Thursday, December 18, 2014

Plan B needed

Throughout this journey so far, I never really thought about what if I were not admitted into the accelerated nursing programs at SUNY Downstate and CUNY Lehman; in fact a part of me was almost fearful that I would be accepted into either (or both) programs because of the drastic change it could potentially have in my life. Now that reality have set in and that I have just completed Anatomy and Physiology II, I realize that there is a strong possibility of me not being accepted into these programs, especially since it seems like the average GPA of admitted students is 3.7 or above. Tried as I may, I was unable to obtain that elusive "A" in my anatomy classes and my GPA in the prerequisites is going to suffer a bit (I estimate my GPA at about 3.6). While I am forever and always an optimist, I am also a realist and I have to put something in place in the event I do not get into either of my choice schools.

Option 1: Traditional Bachelor of Science program

I am already probably going to apply to Lehman's traditional BSN program when I apply to the accelerated program but I am also looking at the traditional or generic nursing program at CUNY York College as well. This is the closest school to me distance wise and more than likely clinicals would be in the area which would be great especially since they start early. This program seems a bit longer than other traditional programs (about 2 1/2 years instead of two) so that is definitely something to consider since time is a major factor for me. 

Option 2: private college/university

I am not too sure about this option but if I were considering a private school, my top choices would be schools in Nassau County, Long Island, including Adelphi University, Molloy College, and New York Institute of Technology- Westbury. Proximity wise these schools are a reasonable distance away from home and all of the schools have good reps to my knowledge. The problem is that the tuition is pricey and I don't know if I am comfortable with potentially owing so much money (I average $60,000) for only a second bachelor's degree. I wasn't willing to owe that much for a Masters of Social Work degree so why should I do it for a Bachelors in Nursing? Nonetheless, I should at least consider at least one of the schools since the public schools are super competitive and my GPA is not all that at this point. I hope if I do apply there is a nice financial aid package included.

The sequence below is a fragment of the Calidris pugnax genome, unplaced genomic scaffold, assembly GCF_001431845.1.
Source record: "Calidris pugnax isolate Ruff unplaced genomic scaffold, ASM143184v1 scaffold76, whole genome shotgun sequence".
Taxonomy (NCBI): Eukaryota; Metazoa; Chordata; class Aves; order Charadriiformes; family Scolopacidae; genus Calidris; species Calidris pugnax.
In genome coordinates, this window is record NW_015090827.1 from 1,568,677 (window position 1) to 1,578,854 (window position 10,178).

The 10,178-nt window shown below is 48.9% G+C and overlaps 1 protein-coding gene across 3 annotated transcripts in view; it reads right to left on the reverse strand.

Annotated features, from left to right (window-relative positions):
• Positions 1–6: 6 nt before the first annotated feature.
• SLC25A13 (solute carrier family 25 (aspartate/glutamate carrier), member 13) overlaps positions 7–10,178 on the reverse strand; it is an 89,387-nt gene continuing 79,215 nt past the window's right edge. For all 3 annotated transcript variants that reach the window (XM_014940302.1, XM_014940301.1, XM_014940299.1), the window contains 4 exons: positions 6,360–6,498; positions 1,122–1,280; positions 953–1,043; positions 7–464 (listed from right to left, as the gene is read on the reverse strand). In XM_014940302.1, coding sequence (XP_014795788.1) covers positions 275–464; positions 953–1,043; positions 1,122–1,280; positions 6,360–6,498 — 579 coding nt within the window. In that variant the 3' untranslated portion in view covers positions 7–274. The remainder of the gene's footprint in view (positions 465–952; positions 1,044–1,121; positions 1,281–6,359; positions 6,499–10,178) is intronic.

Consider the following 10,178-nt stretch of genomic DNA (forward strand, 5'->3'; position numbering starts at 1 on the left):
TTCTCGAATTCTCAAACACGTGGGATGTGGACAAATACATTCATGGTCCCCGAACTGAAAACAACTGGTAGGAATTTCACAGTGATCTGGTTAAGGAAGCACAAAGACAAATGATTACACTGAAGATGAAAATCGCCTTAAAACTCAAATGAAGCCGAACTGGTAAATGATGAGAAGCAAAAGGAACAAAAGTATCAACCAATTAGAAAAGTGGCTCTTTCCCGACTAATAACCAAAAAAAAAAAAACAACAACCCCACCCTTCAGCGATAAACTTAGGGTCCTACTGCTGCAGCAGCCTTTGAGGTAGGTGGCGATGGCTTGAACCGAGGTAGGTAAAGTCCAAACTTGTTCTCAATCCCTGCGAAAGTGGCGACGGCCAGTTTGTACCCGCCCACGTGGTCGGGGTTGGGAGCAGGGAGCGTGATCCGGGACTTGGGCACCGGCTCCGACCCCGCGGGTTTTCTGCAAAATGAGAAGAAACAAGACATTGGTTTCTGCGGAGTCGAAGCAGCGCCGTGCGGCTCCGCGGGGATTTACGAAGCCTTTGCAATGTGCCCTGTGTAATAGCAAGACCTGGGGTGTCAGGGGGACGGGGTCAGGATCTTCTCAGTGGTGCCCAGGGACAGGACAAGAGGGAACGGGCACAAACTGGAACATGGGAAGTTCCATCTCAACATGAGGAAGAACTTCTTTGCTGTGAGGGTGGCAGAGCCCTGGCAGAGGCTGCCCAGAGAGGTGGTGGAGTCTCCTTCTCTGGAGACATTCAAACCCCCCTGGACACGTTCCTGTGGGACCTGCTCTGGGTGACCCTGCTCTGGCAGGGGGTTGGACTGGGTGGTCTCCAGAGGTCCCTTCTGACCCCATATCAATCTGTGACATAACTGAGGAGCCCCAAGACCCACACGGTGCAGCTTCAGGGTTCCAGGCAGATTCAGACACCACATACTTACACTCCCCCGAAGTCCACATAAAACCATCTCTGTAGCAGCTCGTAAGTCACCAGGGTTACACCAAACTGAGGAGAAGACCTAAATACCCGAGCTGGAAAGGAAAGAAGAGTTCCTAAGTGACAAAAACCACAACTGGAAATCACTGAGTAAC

Option 3: Associate programs in nursing

I had considered this  before and discussed it in my post but not only are these programs just as competitive as the BSN programs, I would have to go to night school which may not work for me, although it would allow me to probably maintain my job. Daytime is an option as well but I would not be able to keep my current job and it would take much longer to obtain the BSN. The only way this would work is if I get a healthcare related job while in the program, obtain my license after two years, and go for RN-BSN while working as a nurse (this is assuming I am able to get an RN position).

Option 4: Don't quit my day job

If I don't get into my choice programs I simple stay put. I may not have a desire to stay in my current job for the next decade or two but I am blessed to at least have one and I won't have to worry about the unknown.

Tuesday, November 4, 2014

Online science courses

If you have been reading this blog, you know that I am currently taking prerequisite courses so that I can qualify for nursing school in the near future but what I may not have mentioned was that all of the courses I am taking are online, including my science courses. While ideally science courses should be taken in person with a "wet" lab, circumstances may be such that you are not able to. For example I work full-time and have a family so online courses are just more convenient for me (I can go to school anytime of the day as long as I meet deadlines). With that being said there are definitely some things to consider before enrolling in online classes, particularly science ones.

Is the school you plan on taking your online science courses at legit? It is very important that courses can be transferred so the college offering courses has to be reputable and legit. What do I mean by legit? Usually online science courses that are legit have an on campus component from an accredited college/universities with an already well established reputation. Most major colleges/universities offer at least some online courses but not as many schools offer online science courses so do your research (I am currently taking courses at Cayuga Community College which is part of the State University of New York).